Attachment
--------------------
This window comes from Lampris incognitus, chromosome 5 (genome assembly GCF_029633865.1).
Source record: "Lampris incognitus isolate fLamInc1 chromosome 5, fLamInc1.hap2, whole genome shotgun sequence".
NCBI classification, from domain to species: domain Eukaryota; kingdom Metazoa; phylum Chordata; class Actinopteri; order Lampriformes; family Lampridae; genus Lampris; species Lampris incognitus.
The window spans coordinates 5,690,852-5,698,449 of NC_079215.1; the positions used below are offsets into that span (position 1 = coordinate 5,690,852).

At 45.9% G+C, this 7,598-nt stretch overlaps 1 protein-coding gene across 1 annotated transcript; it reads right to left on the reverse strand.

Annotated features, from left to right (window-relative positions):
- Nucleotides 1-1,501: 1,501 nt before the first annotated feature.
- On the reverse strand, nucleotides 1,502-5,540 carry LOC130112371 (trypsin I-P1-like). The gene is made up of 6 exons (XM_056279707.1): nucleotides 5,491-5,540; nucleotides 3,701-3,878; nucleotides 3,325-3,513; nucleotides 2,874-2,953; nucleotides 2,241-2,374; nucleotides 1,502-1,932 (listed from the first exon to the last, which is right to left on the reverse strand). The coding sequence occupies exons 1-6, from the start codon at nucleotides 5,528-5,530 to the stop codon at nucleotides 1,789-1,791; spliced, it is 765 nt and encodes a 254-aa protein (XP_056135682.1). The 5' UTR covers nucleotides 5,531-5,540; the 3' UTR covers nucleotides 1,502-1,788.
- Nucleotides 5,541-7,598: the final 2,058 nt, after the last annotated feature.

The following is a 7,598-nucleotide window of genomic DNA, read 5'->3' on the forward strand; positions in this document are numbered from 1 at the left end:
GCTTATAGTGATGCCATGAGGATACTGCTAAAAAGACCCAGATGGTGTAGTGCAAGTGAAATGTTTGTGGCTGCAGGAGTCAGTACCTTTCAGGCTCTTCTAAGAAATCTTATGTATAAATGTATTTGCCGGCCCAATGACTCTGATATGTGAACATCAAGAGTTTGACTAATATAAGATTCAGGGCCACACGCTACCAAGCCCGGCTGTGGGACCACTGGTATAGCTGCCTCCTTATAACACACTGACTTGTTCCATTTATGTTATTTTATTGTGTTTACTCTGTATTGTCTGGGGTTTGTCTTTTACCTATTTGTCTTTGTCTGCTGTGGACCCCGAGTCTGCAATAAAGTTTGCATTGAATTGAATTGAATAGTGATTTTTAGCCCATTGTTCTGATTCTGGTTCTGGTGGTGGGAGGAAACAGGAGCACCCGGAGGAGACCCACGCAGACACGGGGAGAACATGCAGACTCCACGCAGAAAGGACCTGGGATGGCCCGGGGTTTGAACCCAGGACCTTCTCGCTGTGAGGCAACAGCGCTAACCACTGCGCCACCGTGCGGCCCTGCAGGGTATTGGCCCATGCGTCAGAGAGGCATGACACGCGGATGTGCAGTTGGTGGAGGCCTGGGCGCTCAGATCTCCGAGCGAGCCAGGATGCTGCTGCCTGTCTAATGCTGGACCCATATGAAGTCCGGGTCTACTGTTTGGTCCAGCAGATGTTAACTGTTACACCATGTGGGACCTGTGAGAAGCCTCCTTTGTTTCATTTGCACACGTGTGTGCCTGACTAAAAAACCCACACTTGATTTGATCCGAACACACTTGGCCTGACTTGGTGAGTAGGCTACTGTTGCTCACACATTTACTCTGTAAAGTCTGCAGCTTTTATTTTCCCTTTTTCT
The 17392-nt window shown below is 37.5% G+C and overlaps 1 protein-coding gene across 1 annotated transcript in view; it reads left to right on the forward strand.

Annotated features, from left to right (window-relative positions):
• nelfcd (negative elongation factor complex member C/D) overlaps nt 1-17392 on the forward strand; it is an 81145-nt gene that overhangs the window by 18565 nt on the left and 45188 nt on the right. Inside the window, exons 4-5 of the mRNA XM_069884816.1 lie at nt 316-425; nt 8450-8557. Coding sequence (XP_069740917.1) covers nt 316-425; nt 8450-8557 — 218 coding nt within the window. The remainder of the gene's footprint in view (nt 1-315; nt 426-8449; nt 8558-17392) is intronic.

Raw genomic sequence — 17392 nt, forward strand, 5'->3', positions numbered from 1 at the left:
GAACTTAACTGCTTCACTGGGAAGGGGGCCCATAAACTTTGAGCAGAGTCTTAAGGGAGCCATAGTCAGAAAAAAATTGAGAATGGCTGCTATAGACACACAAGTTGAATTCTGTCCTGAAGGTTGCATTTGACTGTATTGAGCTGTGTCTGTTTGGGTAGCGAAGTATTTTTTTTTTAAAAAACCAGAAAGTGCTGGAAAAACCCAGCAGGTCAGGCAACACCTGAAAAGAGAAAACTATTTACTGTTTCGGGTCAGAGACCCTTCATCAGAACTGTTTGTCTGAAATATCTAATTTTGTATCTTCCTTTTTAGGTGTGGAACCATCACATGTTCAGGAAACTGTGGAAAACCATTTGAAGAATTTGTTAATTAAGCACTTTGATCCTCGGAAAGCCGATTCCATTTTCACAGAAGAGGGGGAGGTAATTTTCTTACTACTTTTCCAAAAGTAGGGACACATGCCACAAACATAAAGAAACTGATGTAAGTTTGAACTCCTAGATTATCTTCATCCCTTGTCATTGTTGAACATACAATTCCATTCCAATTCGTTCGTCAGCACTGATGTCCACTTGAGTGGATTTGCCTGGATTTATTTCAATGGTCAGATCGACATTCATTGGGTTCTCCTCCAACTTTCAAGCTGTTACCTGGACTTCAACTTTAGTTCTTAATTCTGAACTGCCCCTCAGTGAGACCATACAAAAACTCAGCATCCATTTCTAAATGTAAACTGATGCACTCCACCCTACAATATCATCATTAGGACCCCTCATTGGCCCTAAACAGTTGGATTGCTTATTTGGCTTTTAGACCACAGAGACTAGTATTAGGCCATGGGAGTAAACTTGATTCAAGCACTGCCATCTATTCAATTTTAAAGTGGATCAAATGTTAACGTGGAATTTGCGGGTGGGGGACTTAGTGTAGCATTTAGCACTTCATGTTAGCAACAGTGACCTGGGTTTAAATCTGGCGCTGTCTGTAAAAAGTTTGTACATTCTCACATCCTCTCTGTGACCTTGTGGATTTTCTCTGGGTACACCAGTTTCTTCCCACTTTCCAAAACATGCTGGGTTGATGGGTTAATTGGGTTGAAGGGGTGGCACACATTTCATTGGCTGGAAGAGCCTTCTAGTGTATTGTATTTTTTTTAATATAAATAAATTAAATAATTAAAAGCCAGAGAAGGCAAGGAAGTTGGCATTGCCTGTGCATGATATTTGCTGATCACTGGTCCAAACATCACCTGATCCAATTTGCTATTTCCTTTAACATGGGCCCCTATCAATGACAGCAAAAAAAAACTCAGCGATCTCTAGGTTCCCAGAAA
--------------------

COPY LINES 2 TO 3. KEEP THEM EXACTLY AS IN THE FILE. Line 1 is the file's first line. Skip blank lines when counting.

Source record: "Lampris incognitus isolate fLamInc1 chromosome 5, fLamInc1.hap2, whole genome shotgun sequence".
NCBI classification, from domain to species: domain Eukaryota; kingdom Metazoa; phylum Chordata; class Actinopteri; order Lampriformes; family Lampridae; genus Lampris; species Lampris incognitus.